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April 2009

Change is upon us.  The first day of spring has arrived.  Without much in the way of fanfare, I might add. But the days, while still bitter cold, are longer.  And are celebrating in their own way.  A clutch of currant bushes I had stolen from the heart of a wood lot when I was in looking for a missing sheep had been stuck in a bucket of water last fall, abandoning them to the cold are still mired in ice.  However, the under layer of bark is still green and, I suspect, were I to plant them shortly, I'd find their buds beginning to swell. 

            The biggest of the red currant bushes in the vegetable garden lay some branches on the ground a year or two ago.  I put rocks on the spots where they touched the earth and covered the spots with soil.  They have taken root.  But when is the correct time to sever them from their parent and replant them.  And, of course, the next question is to where.

            Once again I was nearly too late to order the red Finnish Hinnomaki gooseberries I've been wanting forever. The company was very kind, today, to a good customer and are holding on to the last five bushes that they have in stock while my check arrives.  They had only a few black currants left and I am buying those ten as well.  That took me for a walk aro9und the still frozen vegetable gardens.  Dreaming.  Do I get the Hinnomaki red gooseberries in their own plot?  There is a small rectangular garden where I've put a pile of flat stones to form a bench where I can sit and look at the garden.  The plot behind it might be the perfect place, however it hasn't been dug up yet and might not be the ideal site.  The ten black currant bushes already have an ideal place designated for them.  There is a triangular shaped garden at the edge of a pasture that had all of the manure from the carriage house one year dumped on it.  The earth there is now light and beautiful.  Weeds came out at the most simple of pulls.  It will be a perfect site.  I've ordered some of the vegetable seeds for this summer's garden.  Pine Tree is my dream book, and those seeds shall be ordered next week.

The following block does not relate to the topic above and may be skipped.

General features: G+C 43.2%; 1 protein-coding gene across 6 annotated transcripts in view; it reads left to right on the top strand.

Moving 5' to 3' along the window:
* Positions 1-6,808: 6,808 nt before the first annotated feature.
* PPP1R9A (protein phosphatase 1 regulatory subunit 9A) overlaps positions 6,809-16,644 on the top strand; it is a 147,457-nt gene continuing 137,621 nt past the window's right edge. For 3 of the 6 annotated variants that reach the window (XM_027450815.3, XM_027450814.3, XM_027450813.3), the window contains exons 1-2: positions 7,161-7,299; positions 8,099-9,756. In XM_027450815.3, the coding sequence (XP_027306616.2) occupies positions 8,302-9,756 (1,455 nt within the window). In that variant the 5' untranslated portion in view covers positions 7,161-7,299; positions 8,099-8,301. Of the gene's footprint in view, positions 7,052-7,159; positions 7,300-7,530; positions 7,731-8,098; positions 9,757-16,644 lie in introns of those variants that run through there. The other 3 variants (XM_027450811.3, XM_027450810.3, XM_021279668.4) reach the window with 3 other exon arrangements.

The doeling, Sterling Burgess, shows dam, Lucinda MacDouglas, has been until this year, my best milker, is still living in the kitchen.  For one more day.  She jumped on the kitchen table today, signaling that the moment to leave has arrived.  Tomorrow Guiseppi Nunzio Patrick MacGuire, donkey supreme, shall go out to the pasture for the first time this year, and I shall have one less headache getting access to the carriage house to bother her and the two other bottle lambs, Veronica and Pelham Greenville.  The buck goat, brother to Sterling Burgess MacDouglas, lives in the carriage house as well. I put his dam, Lucinda, in with him to nurse for part of the day.  Adelaide Merriman's son shall remain unnamed because he shall go for meat. She has more milk, at the moment, than Lucinda.  They both arrived in the summer of 2002. One was two years old.  The other was three. And I don't remember which was which. Therefore, one was nine and the other ten!  They don't show their ages.  Cameron Lycett-Green, first daughter of my beloved Candida Lycett-Green, Nubian goat is bred and looking quite large these days.  She freshened last year with a doeling whom I sold.  Cameron will go to a children's camp this summer to be milked and well fed.  Her mother, Candida Lycett-Green also didn't breed back this year, shall probably go visiting as well. But younger sister, Cecelia Lycett-Green shall stay home with me.  My Ethel Merriman is also looking quite wide this week.  And another young doe, who seems to have escaped being named, and is lacking an outstanding personality, also looks bred.  She will be named when she freshens but I seem to remember she is of the Merriman line.  Then there will be five to milk.  Two of whom shall go to the camp, perhaps three, this summer.